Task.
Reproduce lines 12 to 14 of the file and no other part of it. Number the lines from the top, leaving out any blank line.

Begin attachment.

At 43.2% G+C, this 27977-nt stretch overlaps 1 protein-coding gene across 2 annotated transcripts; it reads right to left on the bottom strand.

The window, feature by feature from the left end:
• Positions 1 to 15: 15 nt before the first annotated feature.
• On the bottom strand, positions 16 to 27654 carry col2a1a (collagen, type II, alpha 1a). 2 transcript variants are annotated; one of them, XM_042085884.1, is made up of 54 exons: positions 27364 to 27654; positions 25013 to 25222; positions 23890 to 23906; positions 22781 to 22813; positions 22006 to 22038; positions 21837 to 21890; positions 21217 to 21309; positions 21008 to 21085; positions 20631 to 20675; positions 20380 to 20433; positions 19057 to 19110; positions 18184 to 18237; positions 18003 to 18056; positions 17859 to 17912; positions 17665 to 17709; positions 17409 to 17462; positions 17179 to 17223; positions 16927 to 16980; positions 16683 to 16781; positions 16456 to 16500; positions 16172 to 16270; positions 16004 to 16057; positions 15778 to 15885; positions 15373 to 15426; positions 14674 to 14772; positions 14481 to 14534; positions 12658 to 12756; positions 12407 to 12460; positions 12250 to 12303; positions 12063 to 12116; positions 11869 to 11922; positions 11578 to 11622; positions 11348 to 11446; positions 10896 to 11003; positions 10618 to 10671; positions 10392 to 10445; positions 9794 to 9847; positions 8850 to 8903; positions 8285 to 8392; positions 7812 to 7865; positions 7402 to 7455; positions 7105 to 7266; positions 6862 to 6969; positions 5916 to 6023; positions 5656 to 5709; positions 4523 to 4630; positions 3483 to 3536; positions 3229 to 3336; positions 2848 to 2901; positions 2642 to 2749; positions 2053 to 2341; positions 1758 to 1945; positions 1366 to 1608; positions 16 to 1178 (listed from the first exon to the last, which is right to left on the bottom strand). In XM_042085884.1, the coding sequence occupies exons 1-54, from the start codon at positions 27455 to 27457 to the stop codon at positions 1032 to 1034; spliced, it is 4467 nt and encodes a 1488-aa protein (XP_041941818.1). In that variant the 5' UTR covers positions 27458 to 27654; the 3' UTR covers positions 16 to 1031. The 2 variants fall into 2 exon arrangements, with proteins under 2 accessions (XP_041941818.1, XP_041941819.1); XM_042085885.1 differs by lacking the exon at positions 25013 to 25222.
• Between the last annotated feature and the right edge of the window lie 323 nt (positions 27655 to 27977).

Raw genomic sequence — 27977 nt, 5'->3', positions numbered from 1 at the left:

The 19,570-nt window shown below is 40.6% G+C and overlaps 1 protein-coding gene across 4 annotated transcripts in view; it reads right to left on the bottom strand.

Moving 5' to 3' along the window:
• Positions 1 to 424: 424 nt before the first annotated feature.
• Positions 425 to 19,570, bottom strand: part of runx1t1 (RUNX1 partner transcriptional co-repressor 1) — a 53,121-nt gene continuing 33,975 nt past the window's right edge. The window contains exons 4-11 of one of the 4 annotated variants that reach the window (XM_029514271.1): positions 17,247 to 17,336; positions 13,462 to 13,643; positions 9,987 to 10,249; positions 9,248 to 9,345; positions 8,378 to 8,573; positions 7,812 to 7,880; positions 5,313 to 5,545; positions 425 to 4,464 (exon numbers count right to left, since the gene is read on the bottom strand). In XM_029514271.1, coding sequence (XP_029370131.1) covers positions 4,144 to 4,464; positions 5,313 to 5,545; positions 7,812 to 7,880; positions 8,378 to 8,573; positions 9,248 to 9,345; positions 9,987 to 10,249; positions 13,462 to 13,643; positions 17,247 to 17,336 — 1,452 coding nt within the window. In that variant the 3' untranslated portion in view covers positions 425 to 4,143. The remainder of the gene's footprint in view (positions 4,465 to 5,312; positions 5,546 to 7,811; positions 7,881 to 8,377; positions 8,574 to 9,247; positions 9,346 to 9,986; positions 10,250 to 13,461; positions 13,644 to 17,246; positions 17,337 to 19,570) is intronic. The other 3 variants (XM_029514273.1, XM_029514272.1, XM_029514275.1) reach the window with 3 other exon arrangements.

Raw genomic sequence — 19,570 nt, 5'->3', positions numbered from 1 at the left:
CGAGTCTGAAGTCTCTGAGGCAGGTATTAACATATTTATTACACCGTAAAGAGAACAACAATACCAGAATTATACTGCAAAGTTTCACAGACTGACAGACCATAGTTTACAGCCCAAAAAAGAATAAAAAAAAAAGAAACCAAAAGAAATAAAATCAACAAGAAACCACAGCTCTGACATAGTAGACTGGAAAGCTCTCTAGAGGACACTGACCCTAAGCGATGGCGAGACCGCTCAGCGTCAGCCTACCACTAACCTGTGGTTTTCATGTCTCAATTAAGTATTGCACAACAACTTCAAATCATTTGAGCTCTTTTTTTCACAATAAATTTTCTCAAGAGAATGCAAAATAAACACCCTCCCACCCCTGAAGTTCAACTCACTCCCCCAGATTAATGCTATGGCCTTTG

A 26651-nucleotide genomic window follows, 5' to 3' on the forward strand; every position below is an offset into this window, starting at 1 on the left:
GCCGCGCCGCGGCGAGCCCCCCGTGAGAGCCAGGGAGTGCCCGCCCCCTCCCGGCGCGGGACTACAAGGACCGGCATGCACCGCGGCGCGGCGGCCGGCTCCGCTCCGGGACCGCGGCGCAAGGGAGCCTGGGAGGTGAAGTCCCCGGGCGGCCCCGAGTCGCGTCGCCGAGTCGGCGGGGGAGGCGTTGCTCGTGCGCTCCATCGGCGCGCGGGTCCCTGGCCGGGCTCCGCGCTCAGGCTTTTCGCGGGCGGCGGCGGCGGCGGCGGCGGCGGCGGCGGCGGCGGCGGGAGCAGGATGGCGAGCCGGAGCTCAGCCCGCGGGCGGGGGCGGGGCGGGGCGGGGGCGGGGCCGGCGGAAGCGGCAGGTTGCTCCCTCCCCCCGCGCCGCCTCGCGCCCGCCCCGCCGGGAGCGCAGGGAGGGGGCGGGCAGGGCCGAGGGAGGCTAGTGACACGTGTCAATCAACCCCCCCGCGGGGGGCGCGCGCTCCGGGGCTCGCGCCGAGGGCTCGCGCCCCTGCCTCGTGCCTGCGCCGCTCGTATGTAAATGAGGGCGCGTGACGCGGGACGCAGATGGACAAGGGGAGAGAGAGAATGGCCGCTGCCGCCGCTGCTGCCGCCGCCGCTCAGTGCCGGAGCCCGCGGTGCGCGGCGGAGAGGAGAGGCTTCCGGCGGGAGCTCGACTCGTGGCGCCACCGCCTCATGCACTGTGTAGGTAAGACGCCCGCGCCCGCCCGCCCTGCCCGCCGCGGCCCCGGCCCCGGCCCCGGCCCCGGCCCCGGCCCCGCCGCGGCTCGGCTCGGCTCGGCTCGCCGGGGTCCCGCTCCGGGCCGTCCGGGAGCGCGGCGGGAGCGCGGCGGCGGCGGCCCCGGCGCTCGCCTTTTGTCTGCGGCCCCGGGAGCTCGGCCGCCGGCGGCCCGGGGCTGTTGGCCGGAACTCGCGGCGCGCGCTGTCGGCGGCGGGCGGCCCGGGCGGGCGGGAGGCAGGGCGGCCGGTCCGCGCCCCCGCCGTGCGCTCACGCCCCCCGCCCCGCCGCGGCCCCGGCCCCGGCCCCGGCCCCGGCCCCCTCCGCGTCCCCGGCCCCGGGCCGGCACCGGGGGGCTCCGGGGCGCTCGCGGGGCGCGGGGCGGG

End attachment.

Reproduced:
CGAGTCTGAAGTCTCTGAGGCAGGTATTAACATATTTATTACACCGTAAAGAGAACAACAATACCAGAATTATACTGCAAAGTTTCACAGACTGACAGACCATAGTTTACAGCCCAAAAAAGAATAAAAAAAAAAGAAACCAAAAGAAATAAAATCAACAAGAAACCACAGCTCTGACATAGTAGACTGGAAAGCTCTCTAGAGGACACTGACCCTAAGCGATGGCGAGACCGCTCAGCGTCAGCCTACCACTAACCTGTGGTTTTCATGTCTCAATTAAGTATTGCACAACAACTTCAAATCATTTGAGCTCTTTTTTTCACAATAAATTTTCTCAAGAGAATGCAAAATAAACACCCTCCCACCCCTGAAGTTCAACTCACTCCCCCAGATTAATGCTATGGCCTTTG

A 26651-nucleotide genomic window follows, 5' to 3' on the forward strand; every position below is an offset into this window, starting at 1 on the left:
GCCGCGCCGCGGCGAGCCCCCCGTGAGAGCCAGGGAGTGCCCGCCCCCTCCCGGCGCGGGACTACAAGGACCGGCATGCACCGCGGCGCGGCGGCCGGCTCCGCTCCGGGACCGCGGCGCAAGGGAGCCTGGGAGGTGAAGTCCCCGGGCGGCCCCGAGTCGCGTCGCCGAGTCGGCGGGGGAGGCGTTGCTCGTGCGCTCCATCGGCGCGCGGGTCCCTGGCCGGGCTCCGCGCTCAGGCTTTTCGCGGGCGGCGGCGGCGGCGGCGGCGGCGGCGGCGGCGGCGGCGGGAGCAGGATGGCGAGCCGGAGCTCAGCCCGCGGGCGGGGGCGGGGCGGGGCGGGGGCGGGGCCGGCGGAAGCGGCAGGTTGCTCCCTCCCCCCGCGCCGCCTCGCGCCCGCCCCGCCGGGAGCGCAGGGAGGGGGCGGGCAGGGCCGAGGGAGGCTAGTGACACGTGTCAATCAACCCCCCCGCGGGGGGCGCGCGCTCCGGGGCTCGCGCCGAGGGCTCGCGCCCCTGCCTCGTGCCTGCGCCGCTCGTATGTAAATGAGGGCGCGTGACGCGGGACGCAGATGGACAAGGGGAGAGAGAGAATGGCCGCTGCCGCCGCTGCTGCCGCCGCCGCTCAGTGCCGGAGCCCGCGGTGCGCGGCGGAGAGGAGAGGCTTCCGGCGGGAGCTCGACTCGTGGCGCCACCGCCTCATGCACTGTGTAGGTAAGACGCCCGCGCCCGCCCGCCCTGCCCGCCGCGGCCCCGGCCCCGGCCCCGGCCCCGGCCCCGGCCCCGCCGCGGCTCGGCTCGGCTCGGCTCGCCGGGGTCCCGCTCCGGGCCGTCCGGGAGCGCGGCGGGAGCGCGGCGGCGGCGGCCCCGGCGCTCGCCTTTTGTCTGCGGCCCCGGGAGCTCGGCCGCCGGCGGCCCGGGGCTGTTGGCCGGAACTCGCGGCGCGCGCTGTCGGCGGCGGGCGGCCCGGGCGGGCGGGAGGCAGGGCGGCCGGTCCGCGCCCCCGCCGTGCGCTCACGCCCCCCGCCCCGCCGCGGCCCCGGCCCCGGCCCCGGCCCCGGCCCCCTCCGCGTCCCCGGCCCCGGGCCGGCACCGGGGGGCTCCGGGGCGCTCGCGGGGCGCGGGGCGGG